Lizzette Irizarry ’23 (CLAS), a student of Latino and Latin American studies from Groton, who will write a thesis about her experience in the Collective Action for Migration and Social Justice in the Borderlands program, to be shared with Latinx groups on campus.
Madeline Cortes-Gomez ’23 (bus), a marketing management student from Norwalk, who will collaborate with EGL and the Puerto Rican/Latin American Cultural Center (PRLACC) on a student presentation.
Soribel Torres-Jiménez ’23 (ED), a bilingual elementary student from Waterbury, who will present on English language learners and the curriculum to pre-school students at UConn. She will also partner with a teacher to introduce bilingual education students and kindergarten students through the Jump Start organization.
Dylan Peters ’23 (bus), a finance student from Somers, NY who will use writing and video content from his experience abroad to present to First Year Experience students.
Guerlina Philogene ’24 (Bus and CLAS), a German studies and management information systems specialist from Stamford, who will create a video blog in German with English subtitles showcasing events and daily life in Germany to incorporate into EGL and German Club presentations.
Valeria Rose Chavez ’23 (CLAS), a psychological sciences major from Norwalk, who will collaborate with her former high school to introduce students to the Center for Youth Leadership, a social activism organization.
David Salazar ’25 (ACES), a Norwalk scouting business student, who will focus on introducing first-generation students through organizations and clubs on the Storrs campus.
Viaivannie Vargas-Negrón ’24 (CAHNR), a natural resources and environmental specialist from Willimantic, who will be presenting to the Pre-Vet Club, First Generation Society and PRLACC.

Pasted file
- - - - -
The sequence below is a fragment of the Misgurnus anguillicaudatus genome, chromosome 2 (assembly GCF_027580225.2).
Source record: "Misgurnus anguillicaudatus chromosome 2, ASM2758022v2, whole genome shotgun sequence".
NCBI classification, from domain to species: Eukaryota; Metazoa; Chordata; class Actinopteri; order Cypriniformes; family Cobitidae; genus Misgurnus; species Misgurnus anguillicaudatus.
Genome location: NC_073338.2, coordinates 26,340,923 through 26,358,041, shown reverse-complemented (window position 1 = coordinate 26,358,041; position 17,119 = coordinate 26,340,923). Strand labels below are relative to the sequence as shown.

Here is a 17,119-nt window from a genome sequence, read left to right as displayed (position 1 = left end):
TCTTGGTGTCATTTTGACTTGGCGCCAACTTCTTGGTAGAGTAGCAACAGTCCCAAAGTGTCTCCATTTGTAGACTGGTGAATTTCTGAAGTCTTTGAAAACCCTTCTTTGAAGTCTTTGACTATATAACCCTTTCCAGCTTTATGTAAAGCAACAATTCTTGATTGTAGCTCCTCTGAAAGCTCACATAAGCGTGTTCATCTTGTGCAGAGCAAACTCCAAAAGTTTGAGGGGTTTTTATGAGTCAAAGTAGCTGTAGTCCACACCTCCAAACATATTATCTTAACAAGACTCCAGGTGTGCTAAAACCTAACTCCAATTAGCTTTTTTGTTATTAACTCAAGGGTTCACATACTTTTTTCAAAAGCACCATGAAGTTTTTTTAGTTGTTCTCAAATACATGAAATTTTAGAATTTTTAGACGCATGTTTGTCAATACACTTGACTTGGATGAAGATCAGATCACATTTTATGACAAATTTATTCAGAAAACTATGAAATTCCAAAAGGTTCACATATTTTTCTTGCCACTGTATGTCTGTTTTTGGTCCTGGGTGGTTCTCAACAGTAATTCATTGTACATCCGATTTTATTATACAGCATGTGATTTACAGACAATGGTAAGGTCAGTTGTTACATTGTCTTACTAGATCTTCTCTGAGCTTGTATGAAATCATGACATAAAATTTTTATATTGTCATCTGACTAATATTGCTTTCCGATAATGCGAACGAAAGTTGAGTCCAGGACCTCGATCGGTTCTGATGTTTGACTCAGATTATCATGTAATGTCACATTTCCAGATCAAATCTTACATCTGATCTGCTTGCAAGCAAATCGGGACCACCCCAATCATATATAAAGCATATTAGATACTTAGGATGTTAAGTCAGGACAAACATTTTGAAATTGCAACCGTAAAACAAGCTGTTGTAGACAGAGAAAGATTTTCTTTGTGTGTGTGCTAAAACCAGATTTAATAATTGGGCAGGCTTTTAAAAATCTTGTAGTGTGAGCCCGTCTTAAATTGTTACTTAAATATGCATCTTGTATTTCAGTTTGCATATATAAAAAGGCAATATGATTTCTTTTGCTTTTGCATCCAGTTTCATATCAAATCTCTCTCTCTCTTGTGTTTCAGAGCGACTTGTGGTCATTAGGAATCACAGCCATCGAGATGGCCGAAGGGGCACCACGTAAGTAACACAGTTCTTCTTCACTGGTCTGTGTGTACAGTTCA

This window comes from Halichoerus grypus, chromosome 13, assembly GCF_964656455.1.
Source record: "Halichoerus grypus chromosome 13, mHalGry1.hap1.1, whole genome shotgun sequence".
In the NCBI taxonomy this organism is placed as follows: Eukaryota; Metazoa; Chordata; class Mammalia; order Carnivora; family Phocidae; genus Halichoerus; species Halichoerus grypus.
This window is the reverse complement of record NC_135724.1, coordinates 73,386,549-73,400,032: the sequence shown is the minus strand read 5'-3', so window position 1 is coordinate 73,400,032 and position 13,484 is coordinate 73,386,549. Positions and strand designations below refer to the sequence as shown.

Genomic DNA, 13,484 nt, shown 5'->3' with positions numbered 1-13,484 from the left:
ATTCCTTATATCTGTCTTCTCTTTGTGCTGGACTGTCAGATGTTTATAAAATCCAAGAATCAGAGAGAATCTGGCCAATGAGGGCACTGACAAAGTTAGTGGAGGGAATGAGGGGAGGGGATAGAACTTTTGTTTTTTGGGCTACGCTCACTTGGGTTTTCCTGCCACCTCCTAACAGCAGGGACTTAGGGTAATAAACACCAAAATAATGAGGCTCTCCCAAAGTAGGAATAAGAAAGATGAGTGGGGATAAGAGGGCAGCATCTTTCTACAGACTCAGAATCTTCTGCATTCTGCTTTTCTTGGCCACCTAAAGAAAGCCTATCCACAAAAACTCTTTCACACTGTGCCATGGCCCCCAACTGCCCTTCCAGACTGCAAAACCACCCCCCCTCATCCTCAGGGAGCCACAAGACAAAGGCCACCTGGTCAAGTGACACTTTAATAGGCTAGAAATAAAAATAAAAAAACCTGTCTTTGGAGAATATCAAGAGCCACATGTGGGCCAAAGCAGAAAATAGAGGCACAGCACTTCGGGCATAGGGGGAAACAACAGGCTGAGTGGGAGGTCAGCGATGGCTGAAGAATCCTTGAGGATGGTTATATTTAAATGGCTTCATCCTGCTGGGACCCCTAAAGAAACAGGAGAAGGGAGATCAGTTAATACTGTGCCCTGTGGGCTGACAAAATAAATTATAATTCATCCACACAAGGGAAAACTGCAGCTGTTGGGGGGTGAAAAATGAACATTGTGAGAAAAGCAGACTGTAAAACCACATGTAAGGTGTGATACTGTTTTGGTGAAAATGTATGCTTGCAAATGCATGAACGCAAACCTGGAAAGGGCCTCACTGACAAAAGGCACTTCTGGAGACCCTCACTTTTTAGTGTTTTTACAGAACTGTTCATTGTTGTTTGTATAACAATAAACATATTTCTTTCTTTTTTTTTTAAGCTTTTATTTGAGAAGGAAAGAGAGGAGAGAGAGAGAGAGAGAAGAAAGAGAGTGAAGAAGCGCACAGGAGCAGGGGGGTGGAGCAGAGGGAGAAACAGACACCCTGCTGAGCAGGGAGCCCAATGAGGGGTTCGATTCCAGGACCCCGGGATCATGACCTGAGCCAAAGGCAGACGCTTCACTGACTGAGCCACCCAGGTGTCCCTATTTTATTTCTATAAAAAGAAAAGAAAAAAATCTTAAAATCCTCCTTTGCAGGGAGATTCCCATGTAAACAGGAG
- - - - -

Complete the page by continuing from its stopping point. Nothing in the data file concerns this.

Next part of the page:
Jerome Jacobs ’23 (CAHNR), a public health and health promotion student from Vernon, who will create a vlog for honors students eligible for the Pell Grant.
Rose Pacik-Nelson ’23 (CLAS), a Physiology, Neurobiology, and Cognitive Sciences major from Bronx, NY, who will present to EO Smith High School students and collaborate with EGL and the Office of Financial Aid to provide comprehensive funding participation information.
Sydney Seldon ’25 (CAHNR), an environmental science student from Fort Hood, Texas, who will return to her high school and introduce students to the Advance Through Individual Determination program.
Geraldine Uribe ’23 (CLAS), a political science and urban studies major from Stamford, who will introduce students to the First Generation Society and First Generation Honor Society, as well as serving office hours to support students who wish to apply to the EGL programs at the Center for Academic Achievement.
Samantha Valle ’23 (CLAS), a political science and women’s studies student from Waterbury, who will present to her classes and plans to collaborate with EGL to promote student outreach through social media platforms.